I know I just spent all of October talking about setting, but with the solstice coming up this week, the weather is heavy on my mind. Struggling as I do with SAD, I’m acutely aware of how dark it is and how cold it is and how maddeningly close we are to inching our way back to the light. (For context, daylight for today in Fairbanks Alaska is 3.6 hours total, and still shrinking. An emphatic boo to that.)
When I wrote in October, I mostly concentrated on the physical setting, and weather definitely falls within that realm. But today I’d like to elaborate more about the psychological and contextual aspects that they impart. (You may recall from October’s Setting the Scene that there are four primary aspects of setting: chronological, psychological, physical, and contextual.)
So first off, what is weather? Weather is the ever-changing state of the atmosphere that surrounds our fair planet. Humidity, daylight, temperature, cloud coverage, pollution levels, wind speed, moon phase, and a host of other qualities are all aspects of weather. As writers, we’ve got a lot of room to play here.
Books often start with a mention of the weather (the pollution in Sanderson’s Mistborn; the sunlight and temperature in Orwell’s 1984; the humidity in Plath’s The Bell Jar). (I’m not saying to do this; weather as an opener can get you an autoreject from agents, editors, and readers alike. That said, some writers do it very well.) Weather immediately tells us something about the world these characters live in and the kind of story this might be. Weather has long been known to play a role symbolically and foreshadowingly. (Yes, that’s a word, sh.) This affects the context of your story. So if a story starts with a dark and stormy night, expectations are already being set in place. Likewise, mentions of pollution, strong winds, extreme heat, etc, can all be used to symbolize larger and/or parallel problems within the story.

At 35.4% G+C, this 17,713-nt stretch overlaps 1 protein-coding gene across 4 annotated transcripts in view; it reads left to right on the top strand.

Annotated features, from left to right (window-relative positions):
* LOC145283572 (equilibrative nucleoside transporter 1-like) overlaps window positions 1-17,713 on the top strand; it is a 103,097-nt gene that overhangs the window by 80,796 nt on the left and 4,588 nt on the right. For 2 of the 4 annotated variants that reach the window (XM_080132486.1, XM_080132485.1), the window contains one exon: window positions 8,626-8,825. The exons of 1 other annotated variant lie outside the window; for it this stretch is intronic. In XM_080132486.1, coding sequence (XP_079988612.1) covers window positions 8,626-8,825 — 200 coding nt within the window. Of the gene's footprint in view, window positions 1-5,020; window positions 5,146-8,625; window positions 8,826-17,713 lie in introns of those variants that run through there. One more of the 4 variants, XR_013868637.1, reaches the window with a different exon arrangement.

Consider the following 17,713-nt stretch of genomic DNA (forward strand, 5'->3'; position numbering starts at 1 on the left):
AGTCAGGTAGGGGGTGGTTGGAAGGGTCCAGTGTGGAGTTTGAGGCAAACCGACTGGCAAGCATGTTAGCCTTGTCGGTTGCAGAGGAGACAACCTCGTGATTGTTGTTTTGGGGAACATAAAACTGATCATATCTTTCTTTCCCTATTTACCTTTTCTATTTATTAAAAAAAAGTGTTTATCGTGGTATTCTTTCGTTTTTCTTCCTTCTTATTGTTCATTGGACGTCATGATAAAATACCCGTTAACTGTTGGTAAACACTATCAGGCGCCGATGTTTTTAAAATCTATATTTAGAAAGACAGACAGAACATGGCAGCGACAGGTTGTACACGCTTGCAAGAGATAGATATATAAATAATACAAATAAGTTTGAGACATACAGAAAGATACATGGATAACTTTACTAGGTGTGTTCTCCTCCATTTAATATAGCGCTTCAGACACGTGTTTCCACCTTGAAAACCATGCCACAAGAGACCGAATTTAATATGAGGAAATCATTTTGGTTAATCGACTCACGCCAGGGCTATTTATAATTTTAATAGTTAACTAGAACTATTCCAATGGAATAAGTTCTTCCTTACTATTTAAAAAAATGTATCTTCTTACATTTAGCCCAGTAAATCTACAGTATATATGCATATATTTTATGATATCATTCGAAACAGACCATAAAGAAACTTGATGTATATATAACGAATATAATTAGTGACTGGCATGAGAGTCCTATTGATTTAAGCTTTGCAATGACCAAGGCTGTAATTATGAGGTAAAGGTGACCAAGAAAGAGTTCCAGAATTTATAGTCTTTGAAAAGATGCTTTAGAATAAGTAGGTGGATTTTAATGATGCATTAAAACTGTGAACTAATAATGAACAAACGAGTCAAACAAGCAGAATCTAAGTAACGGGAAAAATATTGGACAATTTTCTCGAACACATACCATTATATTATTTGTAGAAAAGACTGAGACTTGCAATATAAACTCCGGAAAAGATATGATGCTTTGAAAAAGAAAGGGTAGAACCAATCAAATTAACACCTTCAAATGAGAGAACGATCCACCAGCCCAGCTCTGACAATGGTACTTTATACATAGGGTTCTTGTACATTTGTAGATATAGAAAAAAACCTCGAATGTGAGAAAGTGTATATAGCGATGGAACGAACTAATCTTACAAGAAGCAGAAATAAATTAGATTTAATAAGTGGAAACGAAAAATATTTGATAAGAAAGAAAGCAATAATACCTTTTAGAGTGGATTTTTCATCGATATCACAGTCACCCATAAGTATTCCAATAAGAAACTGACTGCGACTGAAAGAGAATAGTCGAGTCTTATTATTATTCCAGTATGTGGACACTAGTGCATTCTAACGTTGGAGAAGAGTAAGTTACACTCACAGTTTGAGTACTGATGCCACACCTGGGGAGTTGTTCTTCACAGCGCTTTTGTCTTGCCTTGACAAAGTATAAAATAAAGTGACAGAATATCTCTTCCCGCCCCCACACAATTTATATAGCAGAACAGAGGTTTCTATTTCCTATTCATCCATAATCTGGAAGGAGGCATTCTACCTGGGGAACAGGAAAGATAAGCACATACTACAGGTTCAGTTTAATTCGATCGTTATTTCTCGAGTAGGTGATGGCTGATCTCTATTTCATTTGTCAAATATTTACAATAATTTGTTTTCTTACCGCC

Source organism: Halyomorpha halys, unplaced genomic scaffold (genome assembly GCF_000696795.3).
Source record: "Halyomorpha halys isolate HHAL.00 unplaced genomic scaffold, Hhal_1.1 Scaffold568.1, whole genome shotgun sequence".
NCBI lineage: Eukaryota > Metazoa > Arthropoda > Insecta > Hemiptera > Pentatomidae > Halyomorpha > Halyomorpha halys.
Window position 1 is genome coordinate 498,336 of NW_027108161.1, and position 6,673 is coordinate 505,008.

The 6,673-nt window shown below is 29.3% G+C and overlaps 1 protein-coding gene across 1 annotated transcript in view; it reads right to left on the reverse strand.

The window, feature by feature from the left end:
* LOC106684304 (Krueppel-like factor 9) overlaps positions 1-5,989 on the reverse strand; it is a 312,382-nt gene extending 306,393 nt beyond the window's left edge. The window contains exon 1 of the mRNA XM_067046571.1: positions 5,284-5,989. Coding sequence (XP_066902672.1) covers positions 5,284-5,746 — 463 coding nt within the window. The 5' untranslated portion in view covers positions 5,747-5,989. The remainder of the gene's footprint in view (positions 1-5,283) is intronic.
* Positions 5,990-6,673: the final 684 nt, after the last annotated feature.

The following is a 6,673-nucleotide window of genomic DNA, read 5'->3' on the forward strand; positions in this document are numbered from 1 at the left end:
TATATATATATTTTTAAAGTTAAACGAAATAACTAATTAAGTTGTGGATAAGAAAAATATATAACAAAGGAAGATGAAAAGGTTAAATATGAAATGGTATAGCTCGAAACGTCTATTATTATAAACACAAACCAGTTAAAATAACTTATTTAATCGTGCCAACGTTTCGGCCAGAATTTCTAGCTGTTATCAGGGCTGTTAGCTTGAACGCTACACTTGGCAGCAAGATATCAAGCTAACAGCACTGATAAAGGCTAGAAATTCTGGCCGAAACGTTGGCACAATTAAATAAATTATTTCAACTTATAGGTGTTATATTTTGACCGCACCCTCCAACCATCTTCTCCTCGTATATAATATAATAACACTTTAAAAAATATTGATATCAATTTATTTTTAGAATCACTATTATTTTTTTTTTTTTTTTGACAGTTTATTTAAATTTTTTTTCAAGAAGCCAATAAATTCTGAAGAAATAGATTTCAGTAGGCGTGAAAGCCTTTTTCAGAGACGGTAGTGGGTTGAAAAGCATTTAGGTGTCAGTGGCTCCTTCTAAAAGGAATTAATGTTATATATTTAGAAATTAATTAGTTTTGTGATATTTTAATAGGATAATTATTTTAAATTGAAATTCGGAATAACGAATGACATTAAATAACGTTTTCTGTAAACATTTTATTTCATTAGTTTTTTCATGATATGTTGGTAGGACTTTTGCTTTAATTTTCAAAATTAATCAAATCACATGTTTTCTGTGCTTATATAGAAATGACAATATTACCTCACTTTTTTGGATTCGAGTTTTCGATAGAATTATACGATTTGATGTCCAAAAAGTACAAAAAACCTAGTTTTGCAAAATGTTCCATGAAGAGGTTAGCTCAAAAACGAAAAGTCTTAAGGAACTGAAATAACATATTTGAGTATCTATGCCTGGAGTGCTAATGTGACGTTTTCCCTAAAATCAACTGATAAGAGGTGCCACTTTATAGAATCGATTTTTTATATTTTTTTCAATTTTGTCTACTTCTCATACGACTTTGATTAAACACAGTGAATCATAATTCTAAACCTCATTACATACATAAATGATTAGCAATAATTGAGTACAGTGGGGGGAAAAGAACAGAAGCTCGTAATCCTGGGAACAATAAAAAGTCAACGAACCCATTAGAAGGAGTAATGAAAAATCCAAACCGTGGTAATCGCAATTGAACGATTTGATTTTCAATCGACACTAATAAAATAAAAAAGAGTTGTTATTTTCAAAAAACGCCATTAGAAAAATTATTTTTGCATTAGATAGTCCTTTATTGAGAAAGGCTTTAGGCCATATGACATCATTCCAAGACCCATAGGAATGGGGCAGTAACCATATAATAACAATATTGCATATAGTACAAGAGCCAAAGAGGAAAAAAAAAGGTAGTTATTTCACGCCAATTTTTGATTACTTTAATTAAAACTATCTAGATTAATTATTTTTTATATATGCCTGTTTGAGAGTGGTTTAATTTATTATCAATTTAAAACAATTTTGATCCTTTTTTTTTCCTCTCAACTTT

It doesn’t just have to be opening lines, though. Weather can, and ought to, be sprinkled throughout an entire story, because our atmosphere is ever present. Even its absence can be telling, or its artificial masking. Who doesn’t recognize the antiseptic smell of a hospital hall, the strangely perfumed stink of a public restroom? Use weather in your stories to help readers understand where they are and what’s going on, and to foreshadow where things might be going.
Similarly, weather can be notched up another power rung and take on the role of abstract antagonist, either as a secondary antagonist along with some other opponent, or directly, as is common in man v. nature stories. In books such as The Perfect Storm, 81 Days below Zero, and Endurance, each story pits its characters against merciless weather. As humans with thoughts and emotions and motives, we often anthropomorphize these features onto entities that don’t. When faced with the raw power of nature, it can be terrifying to realize that we are mere specks on the face of this earth, and the tornado picking up our car or the storm flooding the baby’s nursery or the cold slowly stealing the movement from our limbs doesn’t give a used fig about us. There’s no bargaining, no begging, no convincing. It simply is.